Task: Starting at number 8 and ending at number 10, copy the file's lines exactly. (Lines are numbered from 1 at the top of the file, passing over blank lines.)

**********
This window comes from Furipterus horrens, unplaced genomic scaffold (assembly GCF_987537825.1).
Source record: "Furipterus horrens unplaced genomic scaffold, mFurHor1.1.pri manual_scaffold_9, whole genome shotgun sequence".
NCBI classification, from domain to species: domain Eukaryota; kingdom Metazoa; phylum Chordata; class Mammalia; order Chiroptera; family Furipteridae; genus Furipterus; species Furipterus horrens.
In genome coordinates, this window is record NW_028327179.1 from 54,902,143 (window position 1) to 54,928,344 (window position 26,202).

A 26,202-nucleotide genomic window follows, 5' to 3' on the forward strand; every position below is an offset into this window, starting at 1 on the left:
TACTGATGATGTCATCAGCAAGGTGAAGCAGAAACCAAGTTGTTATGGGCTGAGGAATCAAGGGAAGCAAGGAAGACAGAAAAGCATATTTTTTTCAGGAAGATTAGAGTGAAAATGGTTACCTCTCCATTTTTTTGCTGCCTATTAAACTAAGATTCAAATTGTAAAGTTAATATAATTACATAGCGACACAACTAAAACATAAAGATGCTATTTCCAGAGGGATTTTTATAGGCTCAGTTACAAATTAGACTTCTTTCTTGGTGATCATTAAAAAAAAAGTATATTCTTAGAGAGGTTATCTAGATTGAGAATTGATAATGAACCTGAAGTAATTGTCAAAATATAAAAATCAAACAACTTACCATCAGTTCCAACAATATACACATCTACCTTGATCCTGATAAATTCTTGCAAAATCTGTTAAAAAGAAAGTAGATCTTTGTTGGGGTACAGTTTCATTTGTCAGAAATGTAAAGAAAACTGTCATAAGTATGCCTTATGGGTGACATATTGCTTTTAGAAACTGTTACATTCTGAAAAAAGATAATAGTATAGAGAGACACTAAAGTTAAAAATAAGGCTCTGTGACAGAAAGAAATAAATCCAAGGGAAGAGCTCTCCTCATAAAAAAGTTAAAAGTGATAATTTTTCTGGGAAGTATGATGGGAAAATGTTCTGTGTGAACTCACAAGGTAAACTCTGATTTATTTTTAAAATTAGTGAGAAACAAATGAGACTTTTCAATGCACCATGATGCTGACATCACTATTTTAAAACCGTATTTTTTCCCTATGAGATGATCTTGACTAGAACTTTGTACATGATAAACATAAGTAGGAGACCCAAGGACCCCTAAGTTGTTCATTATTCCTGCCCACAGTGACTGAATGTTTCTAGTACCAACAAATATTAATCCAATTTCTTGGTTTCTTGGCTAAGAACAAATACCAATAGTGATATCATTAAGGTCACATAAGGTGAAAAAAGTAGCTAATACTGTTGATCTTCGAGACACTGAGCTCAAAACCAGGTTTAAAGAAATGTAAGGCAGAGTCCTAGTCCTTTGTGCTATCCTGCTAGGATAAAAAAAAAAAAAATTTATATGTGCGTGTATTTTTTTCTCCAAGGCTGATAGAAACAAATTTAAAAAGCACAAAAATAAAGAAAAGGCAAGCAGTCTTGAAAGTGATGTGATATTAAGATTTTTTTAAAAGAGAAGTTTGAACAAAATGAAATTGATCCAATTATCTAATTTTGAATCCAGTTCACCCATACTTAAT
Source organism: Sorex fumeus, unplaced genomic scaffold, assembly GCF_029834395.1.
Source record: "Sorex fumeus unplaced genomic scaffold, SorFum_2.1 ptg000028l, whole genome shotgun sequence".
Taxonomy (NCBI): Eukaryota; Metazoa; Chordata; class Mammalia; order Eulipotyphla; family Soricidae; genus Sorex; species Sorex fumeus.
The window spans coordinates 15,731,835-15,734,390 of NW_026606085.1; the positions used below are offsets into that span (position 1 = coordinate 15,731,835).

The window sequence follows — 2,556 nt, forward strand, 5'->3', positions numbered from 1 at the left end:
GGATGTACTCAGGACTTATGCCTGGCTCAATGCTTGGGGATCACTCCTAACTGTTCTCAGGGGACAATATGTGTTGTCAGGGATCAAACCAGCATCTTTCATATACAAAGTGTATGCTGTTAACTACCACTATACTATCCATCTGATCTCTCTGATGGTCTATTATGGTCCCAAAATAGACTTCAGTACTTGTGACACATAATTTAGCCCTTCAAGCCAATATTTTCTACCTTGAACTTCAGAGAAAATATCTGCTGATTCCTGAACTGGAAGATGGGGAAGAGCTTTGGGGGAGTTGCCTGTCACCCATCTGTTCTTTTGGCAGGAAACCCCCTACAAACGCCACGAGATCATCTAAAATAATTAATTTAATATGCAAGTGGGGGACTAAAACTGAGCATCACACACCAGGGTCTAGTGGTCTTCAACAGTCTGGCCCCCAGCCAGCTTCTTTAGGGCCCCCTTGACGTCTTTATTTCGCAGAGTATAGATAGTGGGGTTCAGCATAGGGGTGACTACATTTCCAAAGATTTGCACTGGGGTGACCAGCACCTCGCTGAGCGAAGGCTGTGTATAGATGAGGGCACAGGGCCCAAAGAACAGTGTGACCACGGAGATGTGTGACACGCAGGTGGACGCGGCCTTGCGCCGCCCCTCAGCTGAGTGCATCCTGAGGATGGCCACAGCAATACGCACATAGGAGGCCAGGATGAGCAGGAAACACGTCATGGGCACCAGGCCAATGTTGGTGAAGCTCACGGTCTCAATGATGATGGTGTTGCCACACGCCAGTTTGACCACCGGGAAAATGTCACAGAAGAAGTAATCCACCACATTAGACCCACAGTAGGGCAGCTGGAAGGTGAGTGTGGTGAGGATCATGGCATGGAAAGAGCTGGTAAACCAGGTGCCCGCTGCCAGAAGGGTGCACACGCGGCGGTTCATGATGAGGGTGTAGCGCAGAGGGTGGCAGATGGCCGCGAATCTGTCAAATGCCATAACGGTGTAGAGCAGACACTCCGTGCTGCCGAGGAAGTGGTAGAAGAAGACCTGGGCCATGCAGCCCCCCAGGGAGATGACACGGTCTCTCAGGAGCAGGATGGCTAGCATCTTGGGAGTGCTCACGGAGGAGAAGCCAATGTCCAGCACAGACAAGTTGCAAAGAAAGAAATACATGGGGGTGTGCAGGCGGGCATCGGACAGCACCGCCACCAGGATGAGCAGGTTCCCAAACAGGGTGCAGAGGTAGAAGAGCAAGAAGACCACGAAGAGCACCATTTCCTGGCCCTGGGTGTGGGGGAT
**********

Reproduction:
Source record: "Sorex fumeus unplaced genomic scaffold, SorFum_2.1 ptg000028l, whole genome shotgun sequence".
Taxonomy (NCBI): Eukaryota; Metazoa; Chordata; class Mammalia; order Eulipotyphla; family Soricidae; genus Sorex; species Sorex fumeus.
The window spans coordinates 15,731,835-15,734,390 of NW_026606085.1; the positions used below are offsets into that span (position 1 = coordinate 15,731,835).